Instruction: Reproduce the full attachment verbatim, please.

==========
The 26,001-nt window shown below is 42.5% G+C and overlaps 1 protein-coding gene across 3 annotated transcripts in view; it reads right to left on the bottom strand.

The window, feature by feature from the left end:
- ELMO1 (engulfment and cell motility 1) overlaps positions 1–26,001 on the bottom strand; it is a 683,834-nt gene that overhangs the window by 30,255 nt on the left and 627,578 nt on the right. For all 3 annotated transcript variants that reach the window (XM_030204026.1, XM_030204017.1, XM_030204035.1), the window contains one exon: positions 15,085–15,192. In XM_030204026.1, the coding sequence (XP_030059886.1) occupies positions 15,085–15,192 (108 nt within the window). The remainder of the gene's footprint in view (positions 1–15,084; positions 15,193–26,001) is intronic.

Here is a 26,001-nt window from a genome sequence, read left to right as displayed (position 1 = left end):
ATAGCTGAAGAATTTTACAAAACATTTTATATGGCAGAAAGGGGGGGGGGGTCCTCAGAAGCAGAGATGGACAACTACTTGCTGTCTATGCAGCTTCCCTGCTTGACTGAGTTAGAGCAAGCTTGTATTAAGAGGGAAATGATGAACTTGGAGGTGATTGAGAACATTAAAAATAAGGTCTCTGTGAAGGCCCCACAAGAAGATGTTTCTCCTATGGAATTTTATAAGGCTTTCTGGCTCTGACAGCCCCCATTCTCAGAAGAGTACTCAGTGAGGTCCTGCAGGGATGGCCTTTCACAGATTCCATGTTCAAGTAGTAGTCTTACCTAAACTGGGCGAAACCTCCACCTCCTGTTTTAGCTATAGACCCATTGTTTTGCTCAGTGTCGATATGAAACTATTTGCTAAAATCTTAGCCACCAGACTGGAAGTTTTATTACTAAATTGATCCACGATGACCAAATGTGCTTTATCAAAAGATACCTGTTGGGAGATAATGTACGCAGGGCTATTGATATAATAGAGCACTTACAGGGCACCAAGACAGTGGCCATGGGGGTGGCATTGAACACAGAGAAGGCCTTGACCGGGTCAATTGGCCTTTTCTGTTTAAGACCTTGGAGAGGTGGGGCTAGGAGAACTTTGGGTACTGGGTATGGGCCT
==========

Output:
The 26,001-nt window shown below is 42.5% G+C and overlaps 1 protein-coding gene across 3 annotated transcripts in view; it reads right to left on the bottom strand.

The window, feature by feature from the left end:
- ELMO1 (engulfment and cell motility 1) overlaps positions 1–26,001 on the bottom strand; it is a 683,834-nt gene that overhangs the window by 30,255 nt on the left and 627,578 nt on the right. For all 3 annotated transcript variants that reach the window (XM_030204026.1, XM_030204017.1, XM_030204035.1), the window contains one exon: positions 15,085–15,192. In XM_030204026.1, the coding sequence (XP_030059886.1) occupies positions 15,085–15,192 (108 nt within the window). The remainder of the gene's footprint in view (positions 1–15,084; positions 15,193–26,001) is intronic.

Here is a 26,001-nt window from a genome sequence, read left to right as displayed (position 1 = left end):
ATAGCTGAAGAATTTTACAAAACATTTTATATGGCAGAAAGGGGGGGGGGGTCCTCAGAAGCAGAGATGGACAACTACTTGCTGTCTATGCAGCTTCCCTGCTTGACTGAGTTAGAGCAAGCTTGTATTAAGAGGGAAATGATGAACTTGGAGGTGATTGAGAACATTAAAAATAAGGTCTCTGTGAAGGCCCCACAAGAAGATGTTTCTCCTATGGAATTTTATAAGGCTTTCTGGCTCTGACAGCCCCCATTCTCAGAAGAGTACTCAGTGAGGTCCTGCAGGGATGGCCTTTCACAGATTCCATGTTCAAGTAGTAGTCTTACCTAAACTGGGCGAAACCTCCACCTCCTGTTTTAGCTATAGACCCATTGTTTTGCTCAGTGTCGATATGAAACTATTTGCTAAAATCTTAGCCACCAGACTGGAAGTTTTATTACTAAATTGATCCACGATGACCAAATGTGCTTTATCAAAAGATACCTGTTGGGAGATAATGTACGCAGGGCTATTGATATAATAGAGCACTTACAGGGCACCAAGACAGTGGCCATGGGGGTGGCATTGAACACAGAGAAGGCCTTGACCGGGTCAATTGGCCTTTTCTGTTTAAGACCTTGGAGAGGTGGGGCTAGGAGAACTTTGGGTACTGGGTATGGGCCT